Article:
Research Project: Sociology

The details
Colchester Campus
Undergraduate: Level 6
Thursday 05 October 2023
Friday 15 December 2023
14 September 2023


Requisites for this module
SC203 or SC208 or SC277 or SC278
GV831, SC830, SC832



Key module for


Module description

Many undergraduates in the Department of Sociology at Essex carry out a research project in the final year of their degree. The third-year project offers you the opportunity to focus on a topic of your choice that relates broadly to your degree course. You will find that this can be an extremely worthwhile learning experience. Carrying out a project improves your employability skills, and can be a springboard to postgraduate study.
The project can take a variety of forms ranging from empirical research using methods such as surveys, questionnaires, interviews and content analysis to library based theoretical work. Unlike other assignments, it involves you conducting and writing-up a piece of individual, autonomously designed research.

The undergraduate sociology project is the equivalent of one full year module in your degree course and must be between 10,000 and 12,000 words in length. It runs in parallel with your other third year modules - although some of you may choose to begin work on your project during the summer term following your second year.

While you will receive guidance from the project director and your supervisor, ultimately the success of your research will depend on the way in which you develop your ideas and plan and execute your project.

Module aims

The project provides an opportunity for students to research and produce a substantial piece of original work. It is designed to draw together the knowledge that the student has acquired on the programme and will enable them to develop and demonstrate methodological, analytical, and writing skills.

Module learning outcomes

On successfully completing the project the student will be able to demonstrate the following skills:

Knowledge of key sociological research concepts and theories.
Knowledge of the principles of research design for your chosen empirical approach.
Knowledge of the epistemological, ethical and political dimensions of sociological research.
An ability to develop a reasoned argument.
An ability to formulate sociological questions.
An ability to summarise, report and evaluate arguments, texts and findings.
An ability to frame a research proposal and to identify and apply the appropriate research methods.
An ability to understand, summarise and critically assess sociological work
Ability to produce independent work.
An ability to conduct and present a small scale piece of sociological research.
An ability to present ideas and evidence to others in a clear and concise manner.
An ability to identify problems and propose solutions.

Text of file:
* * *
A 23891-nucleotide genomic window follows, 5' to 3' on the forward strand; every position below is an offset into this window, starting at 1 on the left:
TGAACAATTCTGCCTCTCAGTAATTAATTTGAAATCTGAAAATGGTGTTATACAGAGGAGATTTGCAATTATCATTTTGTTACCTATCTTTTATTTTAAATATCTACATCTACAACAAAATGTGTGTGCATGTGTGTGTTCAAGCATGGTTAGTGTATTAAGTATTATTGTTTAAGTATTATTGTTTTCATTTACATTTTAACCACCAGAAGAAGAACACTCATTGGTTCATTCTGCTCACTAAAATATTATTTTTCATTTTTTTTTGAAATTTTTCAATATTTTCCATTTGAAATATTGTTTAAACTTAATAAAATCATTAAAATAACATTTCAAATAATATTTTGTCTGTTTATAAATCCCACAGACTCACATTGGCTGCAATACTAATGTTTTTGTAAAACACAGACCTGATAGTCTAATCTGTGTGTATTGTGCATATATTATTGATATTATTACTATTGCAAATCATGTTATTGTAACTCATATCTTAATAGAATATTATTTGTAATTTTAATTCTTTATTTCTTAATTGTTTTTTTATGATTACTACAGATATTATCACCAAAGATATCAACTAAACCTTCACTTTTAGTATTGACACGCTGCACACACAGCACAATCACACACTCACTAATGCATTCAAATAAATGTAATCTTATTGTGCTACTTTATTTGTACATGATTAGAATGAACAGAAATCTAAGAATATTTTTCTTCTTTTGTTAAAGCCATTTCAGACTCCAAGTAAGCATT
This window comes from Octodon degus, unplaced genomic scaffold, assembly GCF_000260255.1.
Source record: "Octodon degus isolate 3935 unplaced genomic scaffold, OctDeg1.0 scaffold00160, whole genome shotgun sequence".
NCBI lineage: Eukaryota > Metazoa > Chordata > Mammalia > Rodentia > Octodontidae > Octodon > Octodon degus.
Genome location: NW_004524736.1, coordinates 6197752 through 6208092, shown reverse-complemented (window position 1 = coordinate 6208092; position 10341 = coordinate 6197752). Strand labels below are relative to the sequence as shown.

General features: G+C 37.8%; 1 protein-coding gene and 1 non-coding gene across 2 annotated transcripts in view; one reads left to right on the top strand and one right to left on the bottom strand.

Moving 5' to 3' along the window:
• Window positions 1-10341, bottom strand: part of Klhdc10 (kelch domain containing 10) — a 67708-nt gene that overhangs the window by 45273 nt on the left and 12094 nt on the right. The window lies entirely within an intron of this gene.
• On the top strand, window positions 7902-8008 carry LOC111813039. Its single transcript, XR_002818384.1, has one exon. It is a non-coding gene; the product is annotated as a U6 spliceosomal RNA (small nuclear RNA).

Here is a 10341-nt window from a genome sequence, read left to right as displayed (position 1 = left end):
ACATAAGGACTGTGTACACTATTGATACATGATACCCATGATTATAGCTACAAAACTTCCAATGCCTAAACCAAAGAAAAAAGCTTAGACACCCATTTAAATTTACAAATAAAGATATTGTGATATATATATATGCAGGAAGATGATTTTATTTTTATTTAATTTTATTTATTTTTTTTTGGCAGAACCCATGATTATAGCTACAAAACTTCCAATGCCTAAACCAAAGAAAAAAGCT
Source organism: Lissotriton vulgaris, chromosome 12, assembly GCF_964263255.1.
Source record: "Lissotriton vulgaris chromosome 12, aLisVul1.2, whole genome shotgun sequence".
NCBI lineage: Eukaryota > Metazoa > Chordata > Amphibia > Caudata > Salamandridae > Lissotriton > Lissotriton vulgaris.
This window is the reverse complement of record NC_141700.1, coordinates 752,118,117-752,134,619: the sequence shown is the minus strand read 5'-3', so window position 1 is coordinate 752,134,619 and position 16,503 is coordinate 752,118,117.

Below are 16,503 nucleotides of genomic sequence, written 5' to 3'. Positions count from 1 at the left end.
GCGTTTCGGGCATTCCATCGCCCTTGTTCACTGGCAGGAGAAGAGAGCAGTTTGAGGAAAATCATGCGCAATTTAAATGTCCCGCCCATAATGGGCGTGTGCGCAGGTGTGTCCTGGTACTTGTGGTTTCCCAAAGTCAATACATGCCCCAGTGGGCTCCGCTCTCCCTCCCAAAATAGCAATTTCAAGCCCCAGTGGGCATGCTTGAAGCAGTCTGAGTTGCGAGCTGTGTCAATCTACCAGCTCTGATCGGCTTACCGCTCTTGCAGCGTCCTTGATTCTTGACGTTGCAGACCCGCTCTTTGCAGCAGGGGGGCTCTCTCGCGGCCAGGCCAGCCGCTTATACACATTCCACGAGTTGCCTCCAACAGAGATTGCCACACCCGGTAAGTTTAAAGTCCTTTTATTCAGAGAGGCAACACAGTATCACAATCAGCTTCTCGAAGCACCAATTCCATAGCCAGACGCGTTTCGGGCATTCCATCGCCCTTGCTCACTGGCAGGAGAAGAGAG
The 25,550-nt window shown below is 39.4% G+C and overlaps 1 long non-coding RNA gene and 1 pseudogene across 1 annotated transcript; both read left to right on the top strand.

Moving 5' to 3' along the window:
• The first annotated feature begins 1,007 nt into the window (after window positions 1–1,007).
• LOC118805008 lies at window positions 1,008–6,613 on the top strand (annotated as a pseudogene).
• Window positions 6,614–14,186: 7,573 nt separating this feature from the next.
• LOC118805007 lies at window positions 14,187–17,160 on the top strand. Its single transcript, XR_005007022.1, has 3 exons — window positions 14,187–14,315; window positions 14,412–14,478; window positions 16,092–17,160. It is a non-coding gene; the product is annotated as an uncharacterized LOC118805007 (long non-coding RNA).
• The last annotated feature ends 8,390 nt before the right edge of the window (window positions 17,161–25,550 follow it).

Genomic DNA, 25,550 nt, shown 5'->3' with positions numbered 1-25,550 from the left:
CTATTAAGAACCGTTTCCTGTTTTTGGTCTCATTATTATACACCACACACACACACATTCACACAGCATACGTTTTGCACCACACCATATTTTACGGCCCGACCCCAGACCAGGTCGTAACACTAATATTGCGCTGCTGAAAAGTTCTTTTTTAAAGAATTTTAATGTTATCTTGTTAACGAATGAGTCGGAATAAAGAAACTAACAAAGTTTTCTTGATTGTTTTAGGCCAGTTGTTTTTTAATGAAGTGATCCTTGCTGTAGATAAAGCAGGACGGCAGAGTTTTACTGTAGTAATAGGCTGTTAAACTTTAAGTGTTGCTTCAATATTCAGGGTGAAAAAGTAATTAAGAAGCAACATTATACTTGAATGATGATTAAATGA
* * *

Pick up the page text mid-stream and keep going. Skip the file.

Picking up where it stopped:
An ability to plan work, manage time, reflect on work, and respond constructively to the comments of others

Module information

Autumn Term
Final Year Project Introduction- week 2
Ethics Workshop - week 3
Data Collection and Access Workshop - week 8
Writing the Literature Review - week 10

Spring Term
Data Analysis Workshop - week 22
Structuring and Writing Your Project – week 23

Learning and teaching methods

Introductory lecture and a mandatory conference project day (for 2nd years) in Summer Term; 5 lectures in Autumn term (for 3rd years) + supervision sessions with project supervisor. 1 Lecture in Spring term.


The above list is indicative of the essential reading for the course.
The library makes provision for all reading list items, with digital provision where possible, and these resources are shared between students.
Further reading can be obtained from this module's reading list.

Assessment items, weightings and deadlines

Coursework / exam Description Deadline Coursework weighting

Additional coursework information

100% coursework - Project dissertation Maximum word length: 12,000 words (inclusive of footnotes, endnotes, references/bibliography, and figures)

Exam format definitions

  • Remote, open book: Your exam will take place remotely via an online learning platform. You may refer to any physical or electronic materials during the exam.
  • In-person, open book: Your exam will take place on campus under invigilation. You may refer to any physical materials such as paper study notes or a textbook during the exam. Electronic devices may not be used in the exam.
  • In-person, open book (restricted): The exam will take place on campus under invigilation. You may refer only to specific physical materials such as a named textbook during the exam. Permitted materials will be specified by your department. Electronic devices may not be used in the exam.
  • In-person, closed book: The exam will take place on campus under invigilation. You may not refer to any physical materials or electronic devices during the exam. There may be times when a paper dictionary, for example, may be permitted in an otherwise closed book exam. Any exceptions will be specified by your department.

Your department will provide further guidance before your exams.

Overall assessment

Coursework Exam
100% 0%


Coursework Exam
100% 0%
Module supervisor and teaching staff
Dr Maitrayee Deka, email:
Supervision by various members of the Department
Jane Harper, Undergraduate Administrator, Telephone 01206 873052, email jharper (Non essex users should add to create the full email address)



External examiner

Dr Aneira Edmunds
School of Law, Politics & Sociology
Senior Lecturer
Dr Paul Gilbert
University of Sussex
Senior Lecturer in International Development
Dr Emily Gray
University of Warwick
Assistant Professor of Criminology
Available via Moodle
No lecture recording information available for this module.


Further information

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